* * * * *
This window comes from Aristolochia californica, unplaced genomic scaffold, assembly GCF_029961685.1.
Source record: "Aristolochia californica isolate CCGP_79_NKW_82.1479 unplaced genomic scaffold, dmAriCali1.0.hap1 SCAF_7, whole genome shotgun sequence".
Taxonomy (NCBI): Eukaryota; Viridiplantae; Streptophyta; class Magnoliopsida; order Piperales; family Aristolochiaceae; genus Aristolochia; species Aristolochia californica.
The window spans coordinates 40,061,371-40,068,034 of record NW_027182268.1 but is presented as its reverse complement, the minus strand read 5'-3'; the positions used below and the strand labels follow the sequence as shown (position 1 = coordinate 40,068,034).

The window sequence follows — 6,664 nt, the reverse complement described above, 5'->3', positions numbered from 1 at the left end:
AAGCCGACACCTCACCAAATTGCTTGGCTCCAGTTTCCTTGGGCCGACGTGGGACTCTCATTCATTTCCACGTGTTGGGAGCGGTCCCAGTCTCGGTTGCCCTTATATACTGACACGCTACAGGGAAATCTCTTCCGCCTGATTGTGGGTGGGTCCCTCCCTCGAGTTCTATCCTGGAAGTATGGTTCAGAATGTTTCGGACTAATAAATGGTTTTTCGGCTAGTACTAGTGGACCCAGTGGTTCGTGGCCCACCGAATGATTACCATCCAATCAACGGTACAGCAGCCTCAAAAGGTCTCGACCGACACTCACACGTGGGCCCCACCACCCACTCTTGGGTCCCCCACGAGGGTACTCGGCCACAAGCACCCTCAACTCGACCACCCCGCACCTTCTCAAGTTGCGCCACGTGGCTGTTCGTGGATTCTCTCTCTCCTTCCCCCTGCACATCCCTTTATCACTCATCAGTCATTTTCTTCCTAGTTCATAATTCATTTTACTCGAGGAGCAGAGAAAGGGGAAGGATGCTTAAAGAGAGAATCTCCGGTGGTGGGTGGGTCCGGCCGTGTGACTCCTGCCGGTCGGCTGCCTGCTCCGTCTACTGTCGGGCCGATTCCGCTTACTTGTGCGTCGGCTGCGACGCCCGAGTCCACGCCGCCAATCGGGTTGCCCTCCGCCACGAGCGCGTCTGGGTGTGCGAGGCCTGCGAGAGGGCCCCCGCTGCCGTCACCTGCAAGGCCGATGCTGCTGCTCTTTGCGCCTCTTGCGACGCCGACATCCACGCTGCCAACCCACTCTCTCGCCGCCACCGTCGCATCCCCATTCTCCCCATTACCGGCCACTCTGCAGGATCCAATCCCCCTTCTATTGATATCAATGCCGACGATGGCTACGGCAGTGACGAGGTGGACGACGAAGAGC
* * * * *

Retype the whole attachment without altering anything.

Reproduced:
This window comes from Aristolochia californica, unplaced genomic scaffold, assembly GCF_029961685.1.
Source record: "Aristolochia californica isolate CCGP_79_NKW_82.1479 unplaced genomic scaffold, dmAriCali1.0.hap1 SCAF_7, whole genome shotgun sequence".
Taxonomy (NCBI): Eukaryota; Viridiplantae; Streptophyta; class Magnoliopsida; order Piperales; family Aristolochiaceae; genus Aristolochia; species Aristolochia californica.
The window spans coordinates 40,061,371-40,068,034 of record NW_027182268.1 but is presented as its reverse complement, the minus strand read 5'-3'; the positions used below and the strand labels follow the sequence as shown (position 1 = coordinate 40,068,034).

The window sequence follows — 6,664 nt, the reverse complement described above, 5'->3', positions numbered from 1 at the left end:
AAGCCGACACCTCACCAAATTGCTTGGCTCCAGTTTCCTTGGGCCGACGTGGGACTCTCATTCATTTCCACGTGTTGGGAGCGGTCCCAGTCTCGGTTGCCCTTATATACTGACACGCTACAGGGAAATCTCTTCCGCCTGATTGTGGGTGGGTCCCTCCCTCGAGTTCTATCCTGGAAGTATGGTTCAGAATGTTTCGGACTAATAAATGGTTTTTCGGCTAGTACTAGTGGACCCAGTGGTTCGTGGCCCACCGAATGATTACCATCCAATCAACGGTACAGCAGCCTCAAAAGGTCTCGACCGACACTCACACGTGGGCCCCACCACCCACTCTTGGGTCCCCCACGAGGGTACTCGGCCACAAGCACCCTCAACTCGACCACCCCGCACCTTCTCAAGTTGCGCCACGTGGCTGTTCGTGGATTCTCTCTCTCCTTCCCCCTGCACATCCCTTTATCACTCATCAGTCATTTTCTTCCTAGTTCATAATTCATTTTACTCGAGGAGCAGAGAAAGGGGAAGGATGCTTAAAGAGAGAATCTCCGGTGGTGGGTGGGTCCGGCCGTGTGACTCCTGCCGGTCGGCTGCCTGCTCCGTCTACTGTCGGGCCGATTCCGCTTACTTGTGCGTCGGCTGCGACGCCCGAGTCCACGCCGCCAATCGGGTTGCCCTCCGCCACGAGCGCGTCTGGGTGTGCGAGGCCTGCGAGAGGGCCCCCGCTGCCGTCACCTGCAAGGCCGATGCTGCTGCTCTTTGCGCCTCTTGCGACGCCGACATCCACGCTGCCAACCCACTCTCTCGCCGCCACCGTCGCATCCCCATTCTCCCCATTACCGGCCACTCTGCAGGATCCAATCCCCCTTCTATTGATATCAATGCCGACGATGGCTACGGCAGTGACGAGGTGGACGACGAAGAGC